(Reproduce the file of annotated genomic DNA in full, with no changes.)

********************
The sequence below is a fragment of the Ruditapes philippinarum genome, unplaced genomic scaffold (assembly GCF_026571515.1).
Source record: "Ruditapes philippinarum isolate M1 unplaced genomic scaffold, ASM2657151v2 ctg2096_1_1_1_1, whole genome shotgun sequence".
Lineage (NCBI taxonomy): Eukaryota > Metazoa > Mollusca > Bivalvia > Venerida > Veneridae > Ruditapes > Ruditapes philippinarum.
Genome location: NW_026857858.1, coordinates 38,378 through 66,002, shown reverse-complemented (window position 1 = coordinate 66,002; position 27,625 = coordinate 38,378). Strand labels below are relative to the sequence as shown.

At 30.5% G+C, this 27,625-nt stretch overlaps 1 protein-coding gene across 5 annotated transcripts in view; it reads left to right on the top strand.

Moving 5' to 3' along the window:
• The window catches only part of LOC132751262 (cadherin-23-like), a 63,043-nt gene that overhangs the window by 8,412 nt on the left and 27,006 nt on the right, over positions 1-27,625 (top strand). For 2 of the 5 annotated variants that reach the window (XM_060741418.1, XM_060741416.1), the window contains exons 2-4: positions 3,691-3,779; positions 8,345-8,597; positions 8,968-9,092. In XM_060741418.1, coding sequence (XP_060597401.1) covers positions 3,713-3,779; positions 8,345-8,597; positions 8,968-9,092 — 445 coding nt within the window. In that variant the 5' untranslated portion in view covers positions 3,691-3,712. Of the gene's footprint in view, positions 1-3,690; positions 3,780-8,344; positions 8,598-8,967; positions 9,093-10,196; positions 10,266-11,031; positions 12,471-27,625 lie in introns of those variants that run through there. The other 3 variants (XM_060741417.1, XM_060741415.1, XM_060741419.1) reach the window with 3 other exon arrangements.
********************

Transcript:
The sequence below is a fragment of the Ruditapes philippinarum genome, unplaced genomic scaffold (assembly GCF_026571515.1).
Source record: "Ruditapes philippinarum isolate M1 unplaced genomic scaffold, ASM2657151v2 ctg2096_1_1_1_1, whole genome shotgun sequence".
Lineage (NCBI taxonomy): Eukaryota > Metazoa > Mollusca > Bivalvia > Venerida > Veneridae > Ruditapes > Ruditapes philippinarum.
Genome location: NW_026857858.1, coordinates 38,378 through 66,002, shown reverse-complemented (window position 1 = coordinate 66,002; position 27,625 = coordinate 38,378). Strand labels below are relative to the sequence as shown.

At 30.5% G+C, this 27,625-nt stretch overlaps 1 protein-coding gene across 5 annotated transcripts in view; it reads left to right on the top strand.

Moving 5' to 3' along the window:
• The window catches only part of LOC132751262 (cadherin-23-like), a 63,043-nt gene that overhangs the window by 8,412 nt on the left and 27,006 nt on the right, over positions 1-27,625 (top strand). For 2 of the 5 annotated variants that reach the window (XM_060741418.1, XM_060741416.1), the window contains exons 2-4: positions 3,691-3,779; positions 8,345-8,597; positions 8,968-9,092. In XM_060741418.1, coding sequence (XP_060597401.1) covers positions 3,713-3,779; positions 8,345-8,597; positions 8,968-9,092 — 445 coding nt within the window. In that variant the 5' untranslated portion in view covers positions 3,691-3,712. Of the gene's footprint in view, positions 1-3,690; positions 3,780-8,344; positions 8,598-8,967; positions 9,093-10,196; positions 10,266-11,031; positions 12,471-27,625 lie in introns of those variants that run through there. The other 3 variants (XM_060741417.1, XM_060741415.1, XM_060741419.1) reach the window with 3 other exon arrangements.